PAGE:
Rough starting and running, gasoline smell

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Rough starting and running, gasoline smell

David Webb
I fixed an issue the weekend before last and wanted to share with the group..
My bike was hard to start, hiccuped at idle, smelled like raw gas, and had weak bottom-end power.  It was also getting 33mpg, which is lower than normal.
I had recently purchased a temperature gun online, so when I had time to take a look, I started the engine and pointed the gun at each header, one at a time.
Cylinder 1 was 400+F after a minute of runningCylinder 2 was 400+F after a minute of runningCylinder 3 was 400+F after a minute of runningCylinder 4 was 84F after a minute of running
I think I had a cylinder that wasn't firing at all at idle.
I twisted the grip and all 4 cylinders went up to 500+F.
Normally, I would check compression, then ignition, then carburetion.  In the case of a Trophy, checking compression and ignition involves removing the rear rack, bodywork, and tank, so I went straight for carburetion.
First, I drained all 4 carbs and refilled them using the PRI setting on the fuel tap.  I did this to flush out anything small that might have gotten stuck in the needles and seats, then I started the bike and checked header temperatures with similar results.

5 years ago, I had disassembled and thoroughly cleaned my carburetors, and I took the opportunity to replace the bowl and cap JIS screws with allen bolts.  This has been a good thing for me several times since then.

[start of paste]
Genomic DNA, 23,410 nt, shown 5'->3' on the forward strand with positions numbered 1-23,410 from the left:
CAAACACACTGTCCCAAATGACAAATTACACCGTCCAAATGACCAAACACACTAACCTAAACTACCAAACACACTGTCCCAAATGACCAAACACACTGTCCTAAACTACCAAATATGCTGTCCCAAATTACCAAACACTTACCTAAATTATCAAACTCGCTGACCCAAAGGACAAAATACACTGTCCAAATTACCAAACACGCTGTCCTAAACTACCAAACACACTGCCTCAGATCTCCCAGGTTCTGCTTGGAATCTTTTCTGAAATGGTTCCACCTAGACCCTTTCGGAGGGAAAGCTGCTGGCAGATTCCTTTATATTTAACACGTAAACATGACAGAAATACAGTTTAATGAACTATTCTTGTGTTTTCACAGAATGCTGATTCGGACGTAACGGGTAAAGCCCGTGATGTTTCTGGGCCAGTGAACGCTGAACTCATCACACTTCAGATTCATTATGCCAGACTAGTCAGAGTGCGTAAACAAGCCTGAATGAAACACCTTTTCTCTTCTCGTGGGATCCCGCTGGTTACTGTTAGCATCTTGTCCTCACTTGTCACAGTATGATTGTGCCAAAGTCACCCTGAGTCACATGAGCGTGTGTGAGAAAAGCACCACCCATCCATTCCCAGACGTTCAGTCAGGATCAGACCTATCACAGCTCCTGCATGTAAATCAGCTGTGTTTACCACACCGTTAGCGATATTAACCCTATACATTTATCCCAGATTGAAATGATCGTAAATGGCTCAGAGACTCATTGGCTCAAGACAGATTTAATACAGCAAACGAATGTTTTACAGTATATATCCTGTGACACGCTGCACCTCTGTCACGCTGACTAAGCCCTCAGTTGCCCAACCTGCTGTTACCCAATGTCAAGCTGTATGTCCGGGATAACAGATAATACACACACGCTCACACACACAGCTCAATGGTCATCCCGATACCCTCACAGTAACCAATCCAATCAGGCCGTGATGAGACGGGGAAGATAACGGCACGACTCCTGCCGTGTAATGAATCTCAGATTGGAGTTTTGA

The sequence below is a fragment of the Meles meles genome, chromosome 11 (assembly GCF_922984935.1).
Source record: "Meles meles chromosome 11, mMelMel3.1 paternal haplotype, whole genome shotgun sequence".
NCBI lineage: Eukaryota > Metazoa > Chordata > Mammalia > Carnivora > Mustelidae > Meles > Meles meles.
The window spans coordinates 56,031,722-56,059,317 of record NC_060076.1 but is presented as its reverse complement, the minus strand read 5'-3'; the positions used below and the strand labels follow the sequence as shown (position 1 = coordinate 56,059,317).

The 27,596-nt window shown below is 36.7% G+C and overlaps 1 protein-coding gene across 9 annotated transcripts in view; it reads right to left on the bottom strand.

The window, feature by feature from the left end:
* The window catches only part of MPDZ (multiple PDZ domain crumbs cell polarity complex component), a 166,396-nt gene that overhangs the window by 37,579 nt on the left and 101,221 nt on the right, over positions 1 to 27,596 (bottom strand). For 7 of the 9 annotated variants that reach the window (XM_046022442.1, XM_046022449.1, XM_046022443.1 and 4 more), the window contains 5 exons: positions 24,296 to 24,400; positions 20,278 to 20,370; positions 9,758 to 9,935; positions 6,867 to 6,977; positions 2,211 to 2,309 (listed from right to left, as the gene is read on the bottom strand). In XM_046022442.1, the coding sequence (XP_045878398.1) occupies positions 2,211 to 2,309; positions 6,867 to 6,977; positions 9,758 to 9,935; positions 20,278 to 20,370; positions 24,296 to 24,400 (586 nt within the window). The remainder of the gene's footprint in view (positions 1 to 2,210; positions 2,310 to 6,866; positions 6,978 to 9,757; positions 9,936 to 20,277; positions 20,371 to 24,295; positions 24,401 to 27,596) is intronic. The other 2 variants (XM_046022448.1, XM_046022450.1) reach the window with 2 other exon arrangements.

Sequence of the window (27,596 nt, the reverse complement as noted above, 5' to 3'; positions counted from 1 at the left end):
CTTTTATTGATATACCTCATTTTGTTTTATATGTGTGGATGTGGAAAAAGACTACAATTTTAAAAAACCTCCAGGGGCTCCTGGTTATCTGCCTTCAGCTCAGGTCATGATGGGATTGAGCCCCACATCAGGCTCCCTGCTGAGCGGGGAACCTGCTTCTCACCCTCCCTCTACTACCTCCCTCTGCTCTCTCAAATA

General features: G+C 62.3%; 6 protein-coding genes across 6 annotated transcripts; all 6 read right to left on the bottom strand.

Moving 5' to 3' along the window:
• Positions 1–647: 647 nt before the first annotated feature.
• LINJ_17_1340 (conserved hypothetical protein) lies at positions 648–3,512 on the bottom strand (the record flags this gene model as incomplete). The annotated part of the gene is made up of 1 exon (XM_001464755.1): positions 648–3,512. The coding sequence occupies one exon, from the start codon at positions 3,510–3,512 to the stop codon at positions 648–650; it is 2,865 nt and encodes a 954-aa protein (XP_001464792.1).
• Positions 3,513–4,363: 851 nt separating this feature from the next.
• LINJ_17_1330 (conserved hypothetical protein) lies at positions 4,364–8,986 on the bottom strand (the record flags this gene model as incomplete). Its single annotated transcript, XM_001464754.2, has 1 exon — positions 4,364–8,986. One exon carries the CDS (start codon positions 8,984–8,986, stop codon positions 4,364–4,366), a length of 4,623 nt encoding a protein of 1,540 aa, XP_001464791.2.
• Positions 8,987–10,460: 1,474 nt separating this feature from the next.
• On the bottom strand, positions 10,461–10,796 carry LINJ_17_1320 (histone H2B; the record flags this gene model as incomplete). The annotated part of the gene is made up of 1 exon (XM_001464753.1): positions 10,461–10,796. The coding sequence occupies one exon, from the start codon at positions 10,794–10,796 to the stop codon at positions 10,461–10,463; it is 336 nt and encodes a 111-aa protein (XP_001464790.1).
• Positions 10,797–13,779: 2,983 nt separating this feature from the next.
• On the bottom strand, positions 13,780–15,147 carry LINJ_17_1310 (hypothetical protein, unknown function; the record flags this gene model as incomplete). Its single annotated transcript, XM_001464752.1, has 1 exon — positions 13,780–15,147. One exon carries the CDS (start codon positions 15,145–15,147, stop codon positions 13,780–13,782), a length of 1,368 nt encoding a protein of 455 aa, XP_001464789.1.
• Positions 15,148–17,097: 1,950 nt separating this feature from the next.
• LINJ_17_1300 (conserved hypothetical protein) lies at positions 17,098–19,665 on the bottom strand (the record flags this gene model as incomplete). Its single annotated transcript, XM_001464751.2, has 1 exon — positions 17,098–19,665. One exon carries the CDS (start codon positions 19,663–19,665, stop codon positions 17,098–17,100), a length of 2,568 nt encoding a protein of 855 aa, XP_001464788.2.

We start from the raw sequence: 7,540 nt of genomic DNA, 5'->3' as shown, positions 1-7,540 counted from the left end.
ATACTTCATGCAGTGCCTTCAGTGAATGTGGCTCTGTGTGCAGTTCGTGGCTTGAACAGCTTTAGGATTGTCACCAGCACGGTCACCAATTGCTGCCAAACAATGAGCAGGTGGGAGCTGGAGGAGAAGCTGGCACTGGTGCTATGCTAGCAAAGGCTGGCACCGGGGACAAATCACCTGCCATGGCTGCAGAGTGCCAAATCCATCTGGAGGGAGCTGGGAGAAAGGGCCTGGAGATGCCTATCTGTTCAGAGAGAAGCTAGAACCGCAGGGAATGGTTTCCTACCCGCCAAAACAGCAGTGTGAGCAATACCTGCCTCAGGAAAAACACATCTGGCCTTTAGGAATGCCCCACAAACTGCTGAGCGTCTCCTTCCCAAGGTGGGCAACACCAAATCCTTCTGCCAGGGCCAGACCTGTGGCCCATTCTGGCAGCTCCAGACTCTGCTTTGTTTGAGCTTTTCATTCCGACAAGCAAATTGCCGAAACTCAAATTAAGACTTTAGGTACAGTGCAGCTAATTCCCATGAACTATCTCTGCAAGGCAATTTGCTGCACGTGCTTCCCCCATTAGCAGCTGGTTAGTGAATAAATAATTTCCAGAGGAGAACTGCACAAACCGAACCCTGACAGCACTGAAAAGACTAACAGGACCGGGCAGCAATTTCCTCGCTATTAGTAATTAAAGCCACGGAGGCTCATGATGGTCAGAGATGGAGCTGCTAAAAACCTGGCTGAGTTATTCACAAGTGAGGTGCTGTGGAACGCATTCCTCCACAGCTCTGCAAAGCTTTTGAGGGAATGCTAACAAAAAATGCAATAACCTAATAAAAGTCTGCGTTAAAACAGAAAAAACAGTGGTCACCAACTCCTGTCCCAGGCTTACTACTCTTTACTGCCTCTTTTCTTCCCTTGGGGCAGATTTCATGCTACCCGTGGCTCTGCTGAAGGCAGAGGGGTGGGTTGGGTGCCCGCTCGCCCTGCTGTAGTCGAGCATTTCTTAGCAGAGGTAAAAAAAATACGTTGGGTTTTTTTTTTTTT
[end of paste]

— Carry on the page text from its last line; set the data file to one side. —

Since it was the #4 carb, I took an allen wrench that I'd modified and removed the bowl for cleaning.  It had a small amount of fine (not rusty) gunk in the bottom, but nothing that I would be worried about.  After a light scrubbing with a swab, it was cleaned up and ready to reinstall.  I also popped off the float assembly and disassembled it to check the needle and seat.  No issues there either, so everything back together and start the bike - same results, #4 wasn't firing at idle.
Next stop was to look at the top of the carb.  If I needed to take the top off, I'd need to remove the bodywork and tank, but a quick visual inspection might help matters....
With the bike still running I looked at the top of carb #4 and started hearing "psst... psst..." coming from that direction.  A quick probe with my finger found a leak and suddenly, the bike was idling on all four.
The cause of the leak: The vacuum cap on #4 had fallen off.  A previous owner had at some point, but didn't use the right size, so they used a larger one and cinched it with a zip-tie.  It had previously fallen off of a middle carburetor and dropped on top of the transmission case, so when I investigated and found it, I moved the offending cap to the #4 carb where I could easily access it if the cap decided to jump again.  I then promptly forgot about it until I discovered it missing again.
Two trips to the auto parts store later, I had the right size cap to fit snugly on carb 4 and a set of spares in my pannier along with my service tools.
- Dave2002 Trophy 1200 Merlot RedPinellas, FL

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Re: Rough starting and running, gasoline smell

Samuel Crider
Hi Dave,

Good work!! Those vacuum port caps and the little o-rings under them endure
lots of heat being so close to the head. The last time around I wrapped the